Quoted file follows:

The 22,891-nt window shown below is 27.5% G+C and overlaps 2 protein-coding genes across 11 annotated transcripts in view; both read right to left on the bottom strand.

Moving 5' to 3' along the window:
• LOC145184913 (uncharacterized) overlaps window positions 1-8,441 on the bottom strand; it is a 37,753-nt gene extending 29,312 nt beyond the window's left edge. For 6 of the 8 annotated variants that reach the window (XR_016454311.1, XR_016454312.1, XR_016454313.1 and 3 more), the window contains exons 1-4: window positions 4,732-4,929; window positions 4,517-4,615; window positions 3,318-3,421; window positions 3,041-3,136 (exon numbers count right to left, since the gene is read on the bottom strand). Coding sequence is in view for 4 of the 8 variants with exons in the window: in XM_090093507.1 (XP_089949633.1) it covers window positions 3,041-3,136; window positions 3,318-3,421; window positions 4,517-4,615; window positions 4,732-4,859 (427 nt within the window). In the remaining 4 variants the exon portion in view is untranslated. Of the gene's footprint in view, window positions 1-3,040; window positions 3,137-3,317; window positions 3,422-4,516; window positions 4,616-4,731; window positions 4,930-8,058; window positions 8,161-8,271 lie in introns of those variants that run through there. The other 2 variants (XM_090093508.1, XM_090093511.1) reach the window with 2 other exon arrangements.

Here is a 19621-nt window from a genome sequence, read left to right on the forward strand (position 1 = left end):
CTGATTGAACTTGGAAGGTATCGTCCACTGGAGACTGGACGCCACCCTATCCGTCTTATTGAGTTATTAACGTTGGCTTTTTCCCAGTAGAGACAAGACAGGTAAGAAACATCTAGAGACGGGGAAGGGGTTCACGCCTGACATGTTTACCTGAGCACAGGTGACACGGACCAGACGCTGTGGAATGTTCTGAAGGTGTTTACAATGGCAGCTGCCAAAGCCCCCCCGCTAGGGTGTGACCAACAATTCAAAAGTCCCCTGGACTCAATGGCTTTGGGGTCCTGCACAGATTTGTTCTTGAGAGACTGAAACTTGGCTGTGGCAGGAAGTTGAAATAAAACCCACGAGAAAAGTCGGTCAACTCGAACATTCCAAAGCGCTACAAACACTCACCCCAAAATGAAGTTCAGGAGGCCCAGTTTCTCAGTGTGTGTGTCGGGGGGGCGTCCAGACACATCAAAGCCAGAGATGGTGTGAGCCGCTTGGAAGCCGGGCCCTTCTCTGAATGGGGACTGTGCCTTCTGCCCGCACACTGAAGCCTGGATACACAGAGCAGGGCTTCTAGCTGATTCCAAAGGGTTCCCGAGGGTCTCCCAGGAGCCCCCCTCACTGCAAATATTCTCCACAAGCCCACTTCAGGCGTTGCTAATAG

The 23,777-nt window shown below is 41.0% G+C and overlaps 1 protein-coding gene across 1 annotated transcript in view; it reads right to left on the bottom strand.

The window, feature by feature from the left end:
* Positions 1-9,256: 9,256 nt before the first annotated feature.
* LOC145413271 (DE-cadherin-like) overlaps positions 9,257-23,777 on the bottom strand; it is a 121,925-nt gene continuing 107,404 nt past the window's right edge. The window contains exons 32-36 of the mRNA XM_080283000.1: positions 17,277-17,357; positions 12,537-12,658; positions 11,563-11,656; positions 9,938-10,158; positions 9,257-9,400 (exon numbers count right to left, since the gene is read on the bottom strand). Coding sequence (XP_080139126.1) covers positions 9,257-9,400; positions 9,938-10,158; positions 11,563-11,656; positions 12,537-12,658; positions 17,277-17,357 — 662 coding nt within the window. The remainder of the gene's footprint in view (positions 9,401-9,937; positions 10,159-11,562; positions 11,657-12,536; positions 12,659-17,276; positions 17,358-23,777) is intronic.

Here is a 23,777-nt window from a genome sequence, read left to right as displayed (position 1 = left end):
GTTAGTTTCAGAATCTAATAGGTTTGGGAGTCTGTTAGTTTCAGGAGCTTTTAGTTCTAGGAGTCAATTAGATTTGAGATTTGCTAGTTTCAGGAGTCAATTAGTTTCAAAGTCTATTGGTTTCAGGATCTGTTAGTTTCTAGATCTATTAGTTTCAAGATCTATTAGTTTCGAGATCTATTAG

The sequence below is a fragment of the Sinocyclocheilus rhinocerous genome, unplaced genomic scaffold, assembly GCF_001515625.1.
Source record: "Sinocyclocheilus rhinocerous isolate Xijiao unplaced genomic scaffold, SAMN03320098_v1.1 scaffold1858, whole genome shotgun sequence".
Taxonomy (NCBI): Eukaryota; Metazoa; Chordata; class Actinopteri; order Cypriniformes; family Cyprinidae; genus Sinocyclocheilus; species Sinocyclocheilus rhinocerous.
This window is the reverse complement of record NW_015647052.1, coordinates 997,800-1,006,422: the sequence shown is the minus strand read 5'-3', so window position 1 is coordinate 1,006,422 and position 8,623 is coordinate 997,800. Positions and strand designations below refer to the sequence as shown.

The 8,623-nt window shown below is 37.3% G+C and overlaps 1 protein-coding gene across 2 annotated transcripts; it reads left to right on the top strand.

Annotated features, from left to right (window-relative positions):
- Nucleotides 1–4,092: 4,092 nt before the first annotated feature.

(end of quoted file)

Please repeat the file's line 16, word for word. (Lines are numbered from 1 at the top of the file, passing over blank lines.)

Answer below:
The 8,623-nt window shown below is 37.3% G+C and overlaps 1 protein-coding gene across 2 annotated transcripts; it reads left to right on the top strand.